The Eco-Genesis of Ethics and Religion


  • Freya Mathews Latrobe University



Environmental ethics, origins of meaning, origins of religion, value-neutrality of science, normativity of ecology, story


In face of environmental crisis we urgently need global agreement on the moral significance of the biosphere. Environmental philosophers have tried to reason their way toward such moral accord by devising arguments for environmental ethics. But moral ‘truth’ does not ultimately emanate from reason; rather it is hatched inside stories, the kind of primal stories that have been the province of myth and religion. Historically, such stories have been inescapably culturally specific and relative. Is it possible in the modern world to imagine a common story, one that could emanate in a global moral commitment to our increasingly stricken natural world? Science may constitute a universal form of knowledge but it does not afford a story because stories are inherently normative, and science is normatively neutral. Yet a universal story, one that can be seen to subtend religion and ethics and meaning itself, is indeed currently coming into view.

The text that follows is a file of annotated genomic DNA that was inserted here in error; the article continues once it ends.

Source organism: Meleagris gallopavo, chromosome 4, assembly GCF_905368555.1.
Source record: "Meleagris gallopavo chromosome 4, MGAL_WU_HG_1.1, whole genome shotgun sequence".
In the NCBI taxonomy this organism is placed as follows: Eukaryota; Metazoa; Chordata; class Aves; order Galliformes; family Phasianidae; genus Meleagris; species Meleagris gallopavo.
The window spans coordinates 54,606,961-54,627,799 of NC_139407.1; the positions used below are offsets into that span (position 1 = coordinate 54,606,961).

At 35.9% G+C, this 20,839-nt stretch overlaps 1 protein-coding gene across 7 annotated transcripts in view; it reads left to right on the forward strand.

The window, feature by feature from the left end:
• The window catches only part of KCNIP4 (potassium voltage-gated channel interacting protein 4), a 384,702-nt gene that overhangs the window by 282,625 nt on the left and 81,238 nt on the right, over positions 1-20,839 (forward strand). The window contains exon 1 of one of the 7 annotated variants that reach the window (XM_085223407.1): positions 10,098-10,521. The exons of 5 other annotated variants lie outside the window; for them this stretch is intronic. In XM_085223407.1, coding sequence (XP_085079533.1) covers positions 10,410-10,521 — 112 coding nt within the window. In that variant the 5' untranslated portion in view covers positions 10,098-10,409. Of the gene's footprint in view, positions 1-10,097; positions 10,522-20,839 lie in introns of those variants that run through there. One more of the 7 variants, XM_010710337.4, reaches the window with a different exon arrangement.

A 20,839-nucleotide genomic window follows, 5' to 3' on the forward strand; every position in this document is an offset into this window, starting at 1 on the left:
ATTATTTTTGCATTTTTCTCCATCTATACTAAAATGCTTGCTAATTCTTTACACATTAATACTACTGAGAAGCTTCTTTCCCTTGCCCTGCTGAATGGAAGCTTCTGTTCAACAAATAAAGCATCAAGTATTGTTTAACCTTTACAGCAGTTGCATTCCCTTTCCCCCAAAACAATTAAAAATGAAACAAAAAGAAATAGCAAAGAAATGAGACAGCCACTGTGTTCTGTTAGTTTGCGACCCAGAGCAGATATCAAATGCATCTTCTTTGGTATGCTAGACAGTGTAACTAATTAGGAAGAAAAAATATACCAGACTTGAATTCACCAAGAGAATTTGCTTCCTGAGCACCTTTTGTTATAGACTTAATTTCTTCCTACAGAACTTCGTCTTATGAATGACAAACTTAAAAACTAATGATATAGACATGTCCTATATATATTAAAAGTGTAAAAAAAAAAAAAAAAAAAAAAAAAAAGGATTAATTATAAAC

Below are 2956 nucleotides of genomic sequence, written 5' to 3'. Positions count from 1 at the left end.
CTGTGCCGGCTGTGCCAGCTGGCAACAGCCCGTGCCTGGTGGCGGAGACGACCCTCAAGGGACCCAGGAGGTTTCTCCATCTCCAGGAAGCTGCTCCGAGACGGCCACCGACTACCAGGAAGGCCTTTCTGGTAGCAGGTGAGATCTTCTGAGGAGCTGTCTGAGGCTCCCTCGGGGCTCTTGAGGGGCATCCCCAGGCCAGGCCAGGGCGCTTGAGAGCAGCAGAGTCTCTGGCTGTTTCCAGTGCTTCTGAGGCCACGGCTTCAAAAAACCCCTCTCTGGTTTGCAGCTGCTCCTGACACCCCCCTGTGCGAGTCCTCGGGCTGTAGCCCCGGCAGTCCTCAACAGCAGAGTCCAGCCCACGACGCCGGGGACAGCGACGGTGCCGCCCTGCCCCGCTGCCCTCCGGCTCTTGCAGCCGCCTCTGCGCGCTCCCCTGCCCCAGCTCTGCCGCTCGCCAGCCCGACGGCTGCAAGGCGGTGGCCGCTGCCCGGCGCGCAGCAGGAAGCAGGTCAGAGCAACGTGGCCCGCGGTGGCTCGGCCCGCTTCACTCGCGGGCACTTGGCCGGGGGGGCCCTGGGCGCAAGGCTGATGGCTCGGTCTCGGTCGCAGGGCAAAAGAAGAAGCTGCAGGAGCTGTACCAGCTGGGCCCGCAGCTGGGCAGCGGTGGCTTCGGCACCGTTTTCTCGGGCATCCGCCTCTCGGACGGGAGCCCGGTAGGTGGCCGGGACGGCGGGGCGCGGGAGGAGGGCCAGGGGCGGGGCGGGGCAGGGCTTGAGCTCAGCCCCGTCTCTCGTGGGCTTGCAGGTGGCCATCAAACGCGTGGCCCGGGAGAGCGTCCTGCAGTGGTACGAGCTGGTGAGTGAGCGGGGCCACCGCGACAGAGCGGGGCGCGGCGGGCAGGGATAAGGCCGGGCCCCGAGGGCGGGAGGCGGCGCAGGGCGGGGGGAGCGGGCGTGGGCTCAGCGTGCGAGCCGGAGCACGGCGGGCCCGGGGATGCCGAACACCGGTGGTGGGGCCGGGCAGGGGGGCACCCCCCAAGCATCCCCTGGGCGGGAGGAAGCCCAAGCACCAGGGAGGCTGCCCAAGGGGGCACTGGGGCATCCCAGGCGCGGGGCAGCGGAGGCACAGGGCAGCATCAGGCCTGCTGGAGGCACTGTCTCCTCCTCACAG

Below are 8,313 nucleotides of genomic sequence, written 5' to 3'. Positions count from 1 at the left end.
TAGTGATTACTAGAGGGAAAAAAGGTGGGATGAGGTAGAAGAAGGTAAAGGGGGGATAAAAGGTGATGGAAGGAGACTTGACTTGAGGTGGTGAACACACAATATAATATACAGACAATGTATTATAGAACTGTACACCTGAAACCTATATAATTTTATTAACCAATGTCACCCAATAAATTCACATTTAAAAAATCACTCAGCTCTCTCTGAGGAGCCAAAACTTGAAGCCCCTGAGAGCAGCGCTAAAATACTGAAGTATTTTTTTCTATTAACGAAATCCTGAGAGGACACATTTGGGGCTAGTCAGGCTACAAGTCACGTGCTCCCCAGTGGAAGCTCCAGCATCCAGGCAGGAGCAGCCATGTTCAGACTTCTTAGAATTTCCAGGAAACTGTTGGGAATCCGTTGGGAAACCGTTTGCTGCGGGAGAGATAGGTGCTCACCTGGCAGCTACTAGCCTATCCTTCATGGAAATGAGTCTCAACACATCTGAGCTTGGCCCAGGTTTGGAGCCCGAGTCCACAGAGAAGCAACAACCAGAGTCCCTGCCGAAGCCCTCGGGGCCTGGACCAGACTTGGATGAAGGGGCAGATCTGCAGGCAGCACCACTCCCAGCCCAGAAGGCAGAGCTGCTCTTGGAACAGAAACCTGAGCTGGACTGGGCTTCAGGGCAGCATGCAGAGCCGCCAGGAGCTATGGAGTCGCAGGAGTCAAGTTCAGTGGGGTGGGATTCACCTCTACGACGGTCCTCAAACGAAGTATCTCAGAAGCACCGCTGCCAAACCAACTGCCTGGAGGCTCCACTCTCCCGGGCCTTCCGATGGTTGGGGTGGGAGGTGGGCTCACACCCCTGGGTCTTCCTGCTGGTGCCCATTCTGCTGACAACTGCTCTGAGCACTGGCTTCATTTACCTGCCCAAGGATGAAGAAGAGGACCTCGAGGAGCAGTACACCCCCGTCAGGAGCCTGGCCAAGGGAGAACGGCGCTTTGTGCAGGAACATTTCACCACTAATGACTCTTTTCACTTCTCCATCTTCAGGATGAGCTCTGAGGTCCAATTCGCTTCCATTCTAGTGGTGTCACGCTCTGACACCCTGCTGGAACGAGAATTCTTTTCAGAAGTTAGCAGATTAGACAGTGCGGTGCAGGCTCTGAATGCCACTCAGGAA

Author Biography

  • Freya Mathews, Latrobe University
    Adjunct Professor of Environmental Philosophy, Philosophy Program, Latrobe University.


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How to Cite

Mathews, F. (2011). The Eco-Genesis of Ethics and Religion. Journal for the Study of Religion, Nature and Culture, 5(3), 263-283.